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Bisphosphonates (BPs) and denosumab reduce the risk of spine and nonspine fractures. Atypical femur fractures (AFFs) located in the subtrochanteric region and diaphysis of the femur have been reported in patients taking BPs and in patients on denosumab, but they also occur in patients with no exposure to these drugs. In this report, we review studies on the(More)
Reports linking long-term use of bisphosphonates (BPs) with atypical fractures of the femur led the leadership of the American Society for Bone and Mineral Research (ASBMR) to appoint a task force to address key questions related to this problem. A multidisciplinary expert group reviewed pertinent published reports concerning atypical femur fractures, as(More)
Albers-Schönberg disease, or autosomal dominant osteopetrosis, type II (ADO II), is the most common form of osteopetrosis, a group of conditions characterized by an increased skeletal mass due to impaired bone and cartilage resorption. Following the assignment of the gene causing ADO II to chromosome 16p13.3, we now report seven different mutations in the(More)
Bisphosphonates potently inhibit the recruitment, activity, and lifespan of osteoclasts and, in so doing, increase bone mineral density in children as well as adults. However, genetic disorders that impair osteoclast activity cause osteopetrosis manifesting as a dense, but brittle and poorly formed skeleton. Marble bone disease is therefore a potential(More)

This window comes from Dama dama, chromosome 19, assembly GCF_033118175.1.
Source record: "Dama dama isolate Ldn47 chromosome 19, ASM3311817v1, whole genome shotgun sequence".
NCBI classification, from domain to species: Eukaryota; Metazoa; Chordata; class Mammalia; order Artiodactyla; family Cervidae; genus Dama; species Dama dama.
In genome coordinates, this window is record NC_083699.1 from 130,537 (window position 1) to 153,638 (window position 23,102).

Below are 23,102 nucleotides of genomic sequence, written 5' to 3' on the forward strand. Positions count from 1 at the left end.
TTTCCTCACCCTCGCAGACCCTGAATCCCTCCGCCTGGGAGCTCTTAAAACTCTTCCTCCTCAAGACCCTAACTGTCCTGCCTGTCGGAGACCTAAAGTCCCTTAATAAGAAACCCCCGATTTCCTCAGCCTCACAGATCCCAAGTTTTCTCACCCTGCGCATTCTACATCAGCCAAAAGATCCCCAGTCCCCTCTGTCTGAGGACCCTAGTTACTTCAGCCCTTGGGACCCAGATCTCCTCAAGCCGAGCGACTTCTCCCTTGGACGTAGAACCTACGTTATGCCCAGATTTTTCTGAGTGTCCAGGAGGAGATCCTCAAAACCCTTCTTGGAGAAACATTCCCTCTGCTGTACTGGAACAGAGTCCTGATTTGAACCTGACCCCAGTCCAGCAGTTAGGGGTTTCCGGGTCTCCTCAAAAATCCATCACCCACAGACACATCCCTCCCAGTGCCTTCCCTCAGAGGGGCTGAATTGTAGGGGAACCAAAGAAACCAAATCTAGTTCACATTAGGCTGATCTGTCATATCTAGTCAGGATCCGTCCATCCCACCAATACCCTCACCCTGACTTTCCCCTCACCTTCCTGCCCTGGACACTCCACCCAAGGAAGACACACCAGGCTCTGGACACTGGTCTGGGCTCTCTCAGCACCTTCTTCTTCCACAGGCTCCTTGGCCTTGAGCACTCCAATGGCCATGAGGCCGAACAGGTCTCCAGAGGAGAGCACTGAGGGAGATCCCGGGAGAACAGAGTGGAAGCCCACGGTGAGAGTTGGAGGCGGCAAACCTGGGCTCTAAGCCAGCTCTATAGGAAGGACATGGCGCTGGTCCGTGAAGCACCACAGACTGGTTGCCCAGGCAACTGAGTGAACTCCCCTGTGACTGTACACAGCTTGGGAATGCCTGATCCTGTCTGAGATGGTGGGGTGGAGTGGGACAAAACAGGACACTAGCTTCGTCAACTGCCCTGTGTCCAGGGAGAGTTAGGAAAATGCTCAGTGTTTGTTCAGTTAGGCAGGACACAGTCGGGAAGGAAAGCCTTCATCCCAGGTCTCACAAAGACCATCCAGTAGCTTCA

To assess factors influencing the success of whole-genome sequencing for mainstream clinical diagnosis, we sequenced 217 individuals from 156 independent cases or families across a broad spectrum of disorders in whom previous screening had identified no pathogenic variants. We quantified the number of candidate variants identified using different strategies(More)
Adaptor protein-2 (AP2), a central component of clathrin-coated vesicles (CCVs), is pivotal in clathrin-mediated endocytosis, which internalizes plasma membrane constituents such as G protein-coupled receptors (GPCRs). AP2, a heterotetramer of α, β, μ and σ subunits, links clathrin to vesicle membranes and binds to tyrosine- and dileucine-based motifs of(More)
Familial benign hypercalcemia (FBH) and neonatal hyperparathyroidism (NHPT) are disorders of calcium homeostasis that are associated with missense mutations of the calcium-sensing receptor (CaR). We have undertaken studies to characterize such CaR mutations in FBH and NHPT and to explore methods for their more rapid detection. Nine unrelated kindreds (39(More)
Mucopolysaccharidosis I (MPS I) and MPS VII are due to loss-of-function mutations within the genes that encode the lysosomal enzymes alpha-l-iduronidase and beta-glucuronidase, respectively, and result in accumulation of glycosaminoglycans and multisystemic disease. Both disorders are associated with elastin fragmentation and dilatation of the aorta. Here,(More)
X-linked recessive hypoparathyroidism, due to parathyroid agenesis, has been mapped to a 906-kb region on Xq27 that contains 3 genes (ATP11C, U7snRNA, and SOX3), and analyses have not revealed mutations. We therefore characterized this region by combined analysis of single nucleotide polymorphisms and sequence-tagged sites. This identified a 23- to 25-kb(More)
We report a 32-year-old man and his 59-year-old mother with a unique and extensive variant of Camurati-Engelmann disease (CED) featuring histopathological changes of osteomalacia and alterations within TGFβ1 and TNFSF11 encoding TGFβ1 and RANKL, respectively. He suffered leg pain and weakness since childhood and reportedly grew until his late 20s, reaching(More)